Golar Could Profit From European Shift to LNG

Several European nations, particularly those in the Baltic region, have in recent months been looking for alternative sources of energy to relieve them of dependence on Russia's Gazprom. One option is importing liquefied natural gas from countries such as Qatar, or even the United States. Indeed, Lithuania recently purchased a floating storage and regasification unit to anchor off its coast and facilitate LNG imports. Should this shift toward LNG continue, investors will have an opportunity to profit by buying stock in companies that transport the material. One such company is Golar LNG.

About LNG
The Baltic nations currently receive all of their natural gas via pipelines from Russia. Unfortunately, no pipelines connect these nations with other large producers in the Middle East, much less the United States or Canada on the other side of the Atlantic. Therefore, the only real alternative to Russia is for these nations to import natural gas by sea.

Unlike oil, natural gas cannot be easily transported over water. This is because natural gas is, as the name implies, a gas. Therefore, it will expand to fill whatever container it is put into; this property makes it hard to economically transport by ship in its gaseous state. The solution is to convert the natural gas into a liquid before shipping.

Of course, even transporting  LNG is no easy feat -- it requires the use of specialized ships to maintain the material in a liquid state. Golar has a large fleet of such ships that will naturally see a great deal of use if more countries begin to import natural gas.

Golar's business model provides steady cash flow
In the LNG shipping industry, the company that needs the liquefied natural gas transported will enter into a long-term contract to use a ship with an agreed-upon price per day. These long-term contracts differentiate LNG shipping companies from other shippers that generally depend on one-time jobs. While Golar LNG sometimes contracts ships for one-time trips, the general trend is to use long-term contracts. These give Golar LNG relatively steady cash flow and provide a high degree of forward visibility into earnings. That steady cash flow also enables Golar LNG to sustain a high dividend, boasting a yield of 3.83% as of the time of writing.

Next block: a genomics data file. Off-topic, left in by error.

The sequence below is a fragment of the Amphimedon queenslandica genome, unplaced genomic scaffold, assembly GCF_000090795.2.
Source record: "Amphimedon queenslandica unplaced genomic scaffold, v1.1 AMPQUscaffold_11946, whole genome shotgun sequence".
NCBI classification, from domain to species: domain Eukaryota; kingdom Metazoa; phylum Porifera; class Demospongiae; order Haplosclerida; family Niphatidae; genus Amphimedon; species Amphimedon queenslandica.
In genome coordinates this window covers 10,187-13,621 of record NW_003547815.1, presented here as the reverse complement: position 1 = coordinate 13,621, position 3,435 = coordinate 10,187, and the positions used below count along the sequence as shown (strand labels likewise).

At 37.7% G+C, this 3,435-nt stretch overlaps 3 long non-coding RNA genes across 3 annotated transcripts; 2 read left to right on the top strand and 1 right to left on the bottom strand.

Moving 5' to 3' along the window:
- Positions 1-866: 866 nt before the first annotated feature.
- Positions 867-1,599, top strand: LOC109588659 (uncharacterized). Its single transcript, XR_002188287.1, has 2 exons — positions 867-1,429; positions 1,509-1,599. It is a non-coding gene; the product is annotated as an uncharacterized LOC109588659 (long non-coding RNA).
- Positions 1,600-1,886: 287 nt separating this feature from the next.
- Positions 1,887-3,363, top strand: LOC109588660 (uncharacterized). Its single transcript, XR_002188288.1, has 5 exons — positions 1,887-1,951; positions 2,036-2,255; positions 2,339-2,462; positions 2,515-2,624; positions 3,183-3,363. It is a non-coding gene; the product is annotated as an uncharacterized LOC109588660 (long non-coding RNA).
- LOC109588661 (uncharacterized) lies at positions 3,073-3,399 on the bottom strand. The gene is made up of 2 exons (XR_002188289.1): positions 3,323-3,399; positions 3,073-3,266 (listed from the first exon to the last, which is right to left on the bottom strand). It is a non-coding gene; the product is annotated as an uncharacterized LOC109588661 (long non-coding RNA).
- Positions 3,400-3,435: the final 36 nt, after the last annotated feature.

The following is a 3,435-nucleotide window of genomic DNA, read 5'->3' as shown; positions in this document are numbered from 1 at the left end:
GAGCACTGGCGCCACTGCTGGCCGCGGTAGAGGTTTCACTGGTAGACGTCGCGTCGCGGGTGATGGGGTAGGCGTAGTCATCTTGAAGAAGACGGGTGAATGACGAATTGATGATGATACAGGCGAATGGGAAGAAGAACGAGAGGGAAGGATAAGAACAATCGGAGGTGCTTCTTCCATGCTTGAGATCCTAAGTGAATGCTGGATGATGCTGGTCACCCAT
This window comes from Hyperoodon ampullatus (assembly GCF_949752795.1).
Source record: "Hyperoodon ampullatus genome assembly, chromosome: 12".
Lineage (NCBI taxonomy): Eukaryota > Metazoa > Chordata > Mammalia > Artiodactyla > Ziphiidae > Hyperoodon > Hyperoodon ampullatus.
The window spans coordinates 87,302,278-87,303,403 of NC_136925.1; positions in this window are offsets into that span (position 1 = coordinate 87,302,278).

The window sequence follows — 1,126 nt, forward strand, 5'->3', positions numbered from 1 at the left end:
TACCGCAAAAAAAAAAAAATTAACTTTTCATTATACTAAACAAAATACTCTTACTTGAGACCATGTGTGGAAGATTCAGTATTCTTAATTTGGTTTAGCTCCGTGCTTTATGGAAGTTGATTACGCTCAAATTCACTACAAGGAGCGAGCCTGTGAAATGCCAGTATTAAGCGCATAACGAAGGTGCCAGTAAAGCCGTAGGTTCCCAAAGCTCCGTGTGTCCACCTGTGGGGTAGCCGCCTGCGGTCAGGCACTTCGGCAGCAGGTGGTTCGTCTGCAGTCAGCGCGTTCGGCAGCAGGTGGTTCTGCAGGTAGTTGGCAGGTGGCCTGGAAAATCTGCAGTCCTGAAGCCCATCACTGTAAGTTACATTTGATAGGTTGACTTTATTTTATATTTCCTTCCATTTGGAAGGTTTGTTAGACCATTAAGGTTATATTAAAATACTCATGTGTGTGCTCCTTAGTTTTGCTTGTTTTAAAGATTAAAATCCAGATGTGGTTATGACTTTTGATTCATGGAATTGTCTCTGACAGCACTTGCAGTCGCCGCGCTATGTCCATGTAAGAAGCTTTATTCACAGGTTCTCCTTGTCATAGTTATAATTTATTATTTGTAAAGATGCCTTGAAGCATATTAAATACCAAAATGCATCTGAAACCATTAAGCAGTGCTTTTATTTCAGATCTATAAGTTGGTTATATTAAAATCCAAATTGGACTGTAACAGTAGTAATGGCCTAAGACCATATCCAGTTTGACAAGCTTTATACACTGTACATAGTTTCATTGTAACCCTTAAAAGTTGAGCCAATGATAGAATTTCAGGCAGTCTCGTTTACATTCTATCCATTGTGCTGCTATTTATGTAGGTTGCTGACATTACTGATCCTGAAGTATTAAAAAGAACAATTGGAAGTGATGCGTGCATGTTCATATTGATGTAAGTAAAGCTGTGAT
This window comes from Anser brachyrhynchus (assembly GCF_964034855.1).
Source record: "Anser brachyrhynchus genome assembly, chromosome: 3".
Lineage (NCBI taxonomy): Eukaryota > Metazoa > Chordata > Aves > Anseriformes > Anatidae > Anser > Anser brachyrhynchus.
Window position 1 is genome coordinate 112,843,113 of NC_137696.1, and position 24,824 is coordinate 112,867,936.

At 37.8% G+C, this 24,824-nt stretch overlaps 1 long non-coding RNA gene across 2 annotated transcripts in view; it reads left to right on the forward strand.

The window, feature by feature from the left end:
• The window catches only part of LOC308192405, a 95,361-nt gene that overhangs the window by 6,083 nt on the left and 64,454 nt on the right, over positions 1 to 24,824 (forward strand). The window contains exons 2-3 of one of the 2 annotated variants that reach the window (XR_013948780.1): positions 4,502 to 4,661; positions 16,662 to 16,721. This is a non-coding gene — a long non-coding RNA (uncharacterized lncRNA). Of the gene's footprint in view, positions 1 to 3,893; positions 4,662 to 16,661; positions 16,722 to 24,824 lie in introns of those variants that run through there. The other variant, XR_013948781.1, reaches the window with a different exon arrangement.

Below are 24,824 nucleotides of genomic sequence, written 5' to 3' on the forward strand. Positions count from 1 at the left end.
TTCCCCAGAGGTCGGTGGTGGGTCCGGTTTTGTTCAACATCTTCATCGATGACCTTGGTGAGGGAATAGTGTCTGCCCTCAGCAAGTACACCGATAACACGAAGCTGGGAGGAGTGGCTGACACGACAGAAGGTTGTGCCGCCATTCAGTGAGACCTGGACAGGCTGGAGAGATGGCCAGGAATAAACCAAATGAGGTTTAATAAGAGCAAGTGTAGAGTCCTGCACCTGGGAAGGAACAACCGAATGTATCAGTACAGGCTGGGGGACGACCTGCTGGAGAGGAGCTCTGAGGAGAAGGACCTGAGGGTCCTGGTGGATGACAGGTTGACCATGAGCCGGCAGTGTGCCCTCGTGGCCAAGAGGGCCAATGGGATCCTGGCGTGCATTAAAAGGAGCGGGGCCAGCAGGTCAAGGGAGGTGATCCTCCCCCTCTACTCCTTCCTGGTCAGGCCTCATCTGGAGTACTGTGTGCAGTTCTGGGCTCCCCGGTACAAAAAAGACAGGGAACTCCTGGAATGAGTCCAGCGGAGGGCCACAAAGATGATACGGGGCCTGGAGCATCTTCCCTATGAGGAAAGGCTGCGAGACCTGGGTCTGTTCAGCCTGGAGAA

Strong growth prospects
Golar LNG has strong growth prospects by way of nine ships under construction, which are due to be completed and begin operating this year. This will increase the size of the company's current seventeen fleet of revenue-generating vessels, which will naturally result in growth on the top and bottom lines. 

Of course, in order for this growth thesis to play out, Golar LNG will need to secure contracts for these ships. That should not be too difficult, given the strong and growing demand for LNG. In addition, should additional European countries turn toward LNG imports to meet their energy needs, Golar LNG could construct even more ships to meet this need, further boosting profits.

Other shipping companies could benefit
Another company that could benefit if more European nations turn toward LNG imports is GasLog, which has fifteen ships in operation and nine under construction. Teekay LNG Partners could be another way to invest in the sector and could be especially appealing due to its lengthy contracts and high dividend of 6.25%.

Foolish takeaways
Several European nations are looking to reduce their dependence on Russian-sourced natural gas by importing LNG. This additional business is likely to prove highly profitable for the shipping companies that carry liquefied natural gas. Investors can play this trend by buying shares in LNG shipping companies.

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The article Golar Could Profit From European Shift to LNG originally appeared on Fool.com.

Daniel Gibbs has no position in any stocks mentioned. His research firm, Powerhedge LLC, has a business relationship with a registered investment advisor whose clients may have positions in any of the stocks mentioned. Powerhedge LLC has no positions in any stocks mentioned and is not a registered investment advisor. The Motley Fool has no position in any of the stocks mentioned. Try any of our Foolish newsletter services free for 30 days. We Fools may not all hold the same opinions, but we all believe that considering a diverse range of insights makes us better investors. The Motley Fool has a disclosure policy.

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